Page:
I have been commenting a bit less on blogs these days. I am still reading, I promise, but y’all are writing an awful lot and if I commented on all those posts, well, I’d never see my kids. And then what would I write about?
Benjamin, as I have mentioned before, is strongly anti-mitten. Mittens, in his opinion, are designed for the sole purpose of restricting his tactile involvement with the world. He has, however, lately softened his approach, demonstrating a willingness to wear gloves, at least, on what I refer to as “Bronte Days” here in London. (These are the days I picture meeting Heathcliff on the moors in winds so fierce they could shear your nipples right off.)
He seems to have recognized that my efforts to encourage mitten-usage are maternal concern, not maniacal, controlling, and creative attempts at torturing him. He does not always consent to wear the gloves, but he has become less offended by the mere suggestion.
So it was that, one recent weekend afternoon, we went out for a walk and I tucked his gloves into my pocket. Our “walks” lately do not get very far. Zach is on his scooter, but he gets awfully frustrated, because Benjamin is moving on his own agenda. Pushing the doll’s carriage. We make quite a sight on the streets of Southwest London, where gender stereotypes for babies and toddlers are all the rage. Ben is very tall for his age and all torso, built like a brick outhouse with limbs, and he is also the only eighteen-month-old boy in a two mile radius to be seen plodding down the road behind his baby. If the doll slumps over, he stops, looks at me, and says “baby,” while attempting to straighten it up. He refuses to proceed until his progeny is comfortable once again. Sometimes, he ditches the stroller and carries the doll instead. He’s a new-age kind of parent, and he has taken a page from William and Martha Sears. He is all about baby-wearing.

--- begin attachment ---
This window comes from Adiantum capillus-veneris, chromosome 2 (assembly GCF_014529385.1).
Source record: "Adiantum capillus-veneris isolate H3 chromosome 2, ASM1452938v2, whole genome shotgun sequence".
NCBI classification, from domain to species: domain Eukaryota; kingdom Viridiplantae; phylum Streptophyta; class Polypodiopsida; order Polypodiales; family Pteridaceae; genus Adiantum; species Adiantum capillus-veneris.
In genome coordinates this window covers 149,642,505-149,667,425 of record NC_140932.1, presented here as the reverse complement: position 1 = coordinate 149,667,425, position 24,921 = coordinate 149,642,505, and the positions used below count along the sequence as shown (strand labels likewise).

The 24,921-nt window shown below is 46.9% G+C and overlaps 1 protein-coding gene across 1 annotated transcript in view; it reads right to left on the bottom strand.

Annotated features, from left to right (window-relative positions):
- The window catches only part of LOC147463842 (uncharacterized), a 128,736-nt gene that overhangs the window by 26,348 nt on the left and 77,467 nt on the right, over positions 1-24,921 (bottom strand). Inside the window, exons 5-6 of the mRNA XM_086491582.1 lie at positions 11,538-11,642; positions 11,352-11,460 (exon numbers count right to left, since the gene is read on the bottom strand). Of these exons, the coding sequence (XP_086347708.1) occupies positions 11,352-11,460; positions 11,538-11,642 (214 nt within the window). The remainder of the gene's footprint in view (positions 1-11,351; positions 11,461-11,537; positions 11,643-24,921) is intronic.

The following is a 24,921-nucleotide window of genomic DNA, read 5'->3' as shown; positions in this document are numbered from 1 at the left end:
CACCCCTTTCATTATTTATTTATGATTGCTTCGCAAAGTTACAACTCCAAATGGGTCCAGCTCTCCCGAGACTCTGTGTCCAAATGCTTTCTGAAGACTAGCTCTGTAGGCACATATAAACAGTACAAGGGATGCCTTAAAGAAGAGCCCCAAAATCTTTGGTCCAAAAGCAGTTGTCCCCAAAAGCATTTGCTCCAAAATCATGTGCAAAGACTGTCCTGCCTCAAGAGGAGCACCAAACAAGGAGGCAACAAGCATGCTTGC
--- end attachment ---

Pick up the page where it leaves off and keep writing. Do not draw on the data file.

It surprises me how many smiles he gets, how many people actually comment on how cute it is. This is a neighborhood where little girls wear dresses every single day in the summer and many days in the winter, even just to climb the monkey bars at the playground. When Zach wanted pink shorts, it was very hard to find them, because the boys don’t wear pink and the girls don’t wear shorts. Since ours is the house where once-upon-a-time Zachary breastfed his panda bear, a pink doll’s house rises up between the large bin of vehicles and the toy farm, and it is a toss-up whether the play kitchen or the train set is the favorite plaything, we often stand out in a society that embraces gender stereotypes so fully. Yet, people love to see my little guy charging down the street, stopping now and then to kiss his baby doll.
Zachary can only wait patiently though so much of this, and on the day in question, when Benjamin stopped two doors away from our house to pull out his baby and carry it the rest of the way, his older brother scooted on ahead and knocked for his father to let him in. Ben, however, had more immediate concerns. He held his baby. He examined its little hands. He looked up at me.
“Baby,” he said. “Cole.”
“The baby is cold?” I asked.
“Baby… cole… mitten.” He looked up, brown eyes wide and serious, as he gently fingered the bare doll hands. “Baby… baby… cole… mitten… baby… cole.”
“You want to put mittens on the baby?”
Ben learned the word “no” long ago. “Yes” is a different story. Instead of saying it, his whole face acts it out, lighting up with a mischievous smile and enthusiastic head-nodding, often accompanied by a full-throttle laugh. And so it was that, ten feet from our front door, we found ourselves pulling out the gloves I had brought along, just in case my baby needed them, and fitting them onto his baby’s little hands, instead.